Wifi: Typical Coffee Bean wifi (i.e. requires a passcode that is readily visible on their infotainment screen). At 11:50am on a Monday, with two laptop users, a guy on an iPad, and a couple smartphones appearing to be on the network, the download speed was 4.38Mbps. I haven’t run this official speed test anywhere else yet, but based on personal experience, I have a feeling it’ll beat the other coffeehouses in the neighborhood (two Starbucks, a Peet’s, and another Coffee Bean). The upload was a dismal 0.51Mbps. So don’t plan on Skyping, but you know what? You should never Skype at a coffeehouse anyway. It’s tacky and hogs the bandwidth. Also worth mentioning: My Dropbox folder had no trouble syncing over the wifi, but my Google Drive folder was “unable to connect.”
Music: Currently playing “Dig A Little Deeper” by Peter Bjorn and John.
Distinguishing Trait: The gas fireplace fully encased in glass that produces no heat. Any perceived warmth comes from the emptiness of your soul (or the people sitting around you, as around it are the most popular places to sit).
Ability to do work here: Pretty good, actually. There’s almost always seating, and because it’s never all that crowded, it’s never all that loud. If you have a meeting anywhere in Beverly Hills and want to get some work done before or after, this is an excellent choice.
Studio: 20th Century Fox
Director: Matt Reeves
Writers: Rick Jaffa & Amanda Silver and Mark Bomback, based on characters by Rick Jaffa & Amanda Silver and Matthew Weiner
As both a follow-up to 2011’s Rise of Planet of the Apes and spin-off of AMC’s Mad Men, this hybrid sequel/prequel/reboot/off-shoot is as loud as it is contemplative. Initial fears of Apes franchise fans (“Apies” as they like to be called) that the inclusion of Don Draper was nothing more than a crass attempt by cynical Hollywood execs to appeal to the Asian youth market prove to be unfounded. The story of a group of primates who team up with a legendary ad man to subjugate the remnants of humanity is a universal tale that, much like the titular Don, transcends time and space. Director Reeves deftly melds the two juggernaut franchises into a singular epic so seamless, you will shit your pants. Domestic returns should be strong and Jon Hamm’s immense popularity among North Korean adolescents should only bolster the film’s international box office to boot.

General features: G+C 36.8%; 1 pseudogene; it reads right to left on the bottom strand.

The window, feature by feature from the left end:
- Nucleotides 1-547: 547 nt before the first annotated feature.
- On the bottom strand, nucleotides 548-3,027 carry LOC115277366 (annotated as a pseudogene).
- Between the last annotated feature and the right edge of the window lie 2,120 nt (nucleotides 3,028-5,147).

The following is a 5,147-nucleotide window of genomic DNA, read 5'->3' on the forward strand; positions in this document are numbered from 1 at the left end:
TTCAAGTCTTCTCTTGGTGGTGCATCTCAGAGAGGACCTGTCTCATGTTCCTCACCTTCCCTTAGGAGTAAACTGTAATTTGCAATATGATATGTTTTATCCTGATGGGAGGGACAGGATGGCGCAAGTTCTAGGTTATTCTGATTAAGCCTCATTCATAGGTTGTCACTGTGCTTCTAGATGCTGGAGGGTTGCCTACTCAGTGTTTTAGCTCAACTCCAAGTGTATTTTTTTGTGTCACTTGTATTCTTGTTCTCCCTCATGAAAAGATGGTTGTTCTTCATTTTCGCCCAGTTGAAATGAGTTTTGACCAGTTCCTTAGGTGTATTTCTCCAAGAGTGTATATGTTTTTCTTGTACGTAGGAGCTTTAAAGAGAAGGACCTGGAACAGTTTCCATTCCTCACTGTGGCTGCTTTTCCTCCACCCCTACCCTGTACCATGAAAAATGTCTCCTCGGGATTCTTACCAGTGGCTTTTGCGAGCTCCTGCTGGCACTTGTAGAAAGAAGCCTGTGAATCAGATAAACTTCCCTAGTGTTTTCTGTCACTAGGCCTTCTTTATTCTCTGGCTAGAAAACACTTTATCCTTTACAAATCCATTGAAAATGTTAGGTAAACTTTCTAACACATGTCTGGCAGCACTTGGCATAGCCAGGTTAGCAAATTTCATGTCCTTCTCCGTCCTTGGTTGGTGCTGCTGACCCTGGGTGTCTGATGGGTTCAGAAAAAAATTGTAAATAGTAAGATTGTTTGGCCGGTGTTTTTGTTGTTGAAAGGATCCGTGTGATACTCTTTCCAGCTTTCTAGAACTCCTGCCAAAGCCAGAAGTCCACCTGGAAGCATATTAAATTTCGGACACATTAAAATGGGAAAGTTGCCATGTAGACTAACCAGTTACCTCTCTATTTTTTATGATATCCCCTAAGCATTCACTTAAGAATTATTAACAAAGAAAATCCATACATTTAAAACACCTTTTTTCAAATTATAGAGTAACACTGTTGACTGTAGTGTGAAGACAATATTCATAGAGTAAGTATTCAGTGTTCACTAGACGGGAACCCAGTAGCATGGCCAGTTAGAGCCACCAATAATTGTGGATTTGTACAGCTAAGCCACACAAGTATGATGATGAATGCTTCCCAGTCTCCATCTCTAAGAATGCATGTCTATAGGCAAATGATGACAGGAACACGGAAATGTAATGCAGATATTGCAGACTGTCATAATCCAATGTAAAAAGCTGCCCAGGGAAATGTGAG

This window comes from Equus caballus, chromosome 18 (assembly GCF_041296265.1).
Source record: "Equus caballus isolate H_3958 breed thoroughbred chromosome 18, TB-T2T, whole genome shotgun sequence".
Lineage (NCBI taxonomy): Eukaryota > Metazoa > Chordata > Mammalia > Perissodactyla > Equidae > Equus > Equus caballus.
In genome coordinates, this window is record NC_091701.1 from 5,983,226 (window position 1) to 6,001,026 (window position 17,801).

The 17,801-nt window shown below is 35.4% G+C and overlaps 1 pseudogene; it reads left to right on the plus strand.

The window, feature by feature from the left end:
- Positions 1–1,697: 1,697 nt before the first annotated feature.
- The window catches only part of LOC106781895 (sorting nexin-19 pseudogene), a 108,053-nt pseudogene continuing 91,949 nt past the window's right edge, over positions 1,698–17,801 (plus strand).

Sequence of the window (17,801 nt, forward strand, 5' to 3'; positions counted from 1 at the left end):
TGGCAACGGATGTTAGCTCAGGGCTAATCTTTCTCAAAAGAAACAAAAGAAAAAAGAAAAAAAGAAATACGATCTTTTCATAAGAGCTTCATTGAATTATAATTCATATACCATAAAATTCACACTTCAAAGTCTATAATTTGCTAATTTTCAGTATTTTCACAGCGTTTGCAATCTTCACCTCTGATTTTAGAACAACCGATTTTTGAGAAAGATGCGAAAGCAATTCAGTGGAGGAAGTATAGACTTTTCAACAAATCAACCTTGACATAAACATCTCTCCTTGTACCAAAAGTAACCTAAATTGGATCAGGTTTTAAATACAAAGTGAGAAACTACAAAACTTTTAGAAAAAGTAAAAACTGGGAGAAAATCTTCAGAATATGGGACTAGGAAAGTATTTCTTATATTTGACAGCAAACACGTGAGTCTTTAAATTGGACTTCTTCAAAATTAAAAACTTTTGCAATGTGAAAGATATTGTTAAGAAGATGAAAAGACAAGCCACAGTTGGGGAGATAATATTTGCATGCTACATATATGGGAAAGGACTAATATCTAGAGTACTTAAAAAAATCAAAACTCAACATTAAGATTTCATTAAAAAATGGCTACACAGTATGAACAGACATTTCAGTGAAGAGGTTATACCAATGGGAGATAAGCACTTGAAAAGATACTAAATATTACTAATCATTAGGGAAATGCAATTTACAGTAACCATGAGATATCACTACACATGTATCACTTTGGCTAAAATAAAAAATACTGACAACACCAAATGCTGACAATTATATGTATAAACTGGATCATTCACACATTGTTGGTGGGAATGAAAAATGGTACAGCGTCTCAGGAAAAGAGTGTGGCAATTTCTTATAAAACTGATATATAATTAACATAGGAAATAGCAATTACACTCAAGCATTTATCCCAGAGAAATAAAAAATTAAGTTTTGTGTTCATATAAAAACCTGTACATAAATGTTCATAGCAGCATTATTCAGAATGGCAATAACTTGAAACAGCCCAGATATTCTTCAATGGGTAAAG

It’s June, which means TV writers’ rooms for the next season are opening for business. Most of the people in those rooms are veteran writers who (hopefully) need no advice. A lucky few are first-time writers who will need a lot of advice, but they’ll get none from me. (Y’all are on your own.*) No, this post is for the other people who make their living in a TV writers’ room; the true, unsung heroes of television. The Writers’ Assistants.
Okay, it’s a less a “trick” than a standard feature of Mac computers (and I’m assuming PCs as well), but it’s something most people don’t know about.
First off, you shouldn’t rely too heavily on ellipses in general, but they have their purpose. The problem is that a single ellipsis adds three characters to the last word in your sentence, and three characters is sometimes one or two too many, creating “orphan words” that push into the next line.
One unexpected fruit of the internet: a million blogs dedicated to recapping every episode of every TV show currently on the air. Throw in all the people devoting their free time/lives to reexamining old episodes of Buffy, Star Trek: The Next Generation, and Doctor Who, and you’ve got approximately 1 trillion web pages all devoted to one thing: Telling People What They Already Saw.
The AVClub, HitFix, TelevisionWithoutPity, and Entertainment Weekly — among countless other sites — have all figured out how to monetize the desperate need for TV addicts to have their opinions verified through consensus. No show is too small to be covered, no detail is too small to be obsessed over. Thanks to the explosion of the TV echo-chamber, never before has so much attention been given to the process of making television.
And never before have so many people gotten it so wrong.
All around L.A. are billboards and posters for the new Ice Cube/Kevin Hart movie “Ride Along.” It looks like it could be pretty funny, but I just can’t get past the tagline the marketers chose: “Propose to this cop’s sister? Rookie mistake.”
Henceforth, I vow that whenever I see a movie poster with the word “rookie” on it, I’ll change it to wookie and alter the cast accordingly.
If you’ve ever been to Los Angeles and turned on the TV at noon, 6, or 11pm, you might’ve noticed something “different” about the people delivering you the local news, sports, and weather. Their lips are plumper. Their bods are buffer. Their boobs are much, much, larger. They frequently look like the porn version of what a local newscaster should look like. Don’t believe me? Here’s a quiz for you: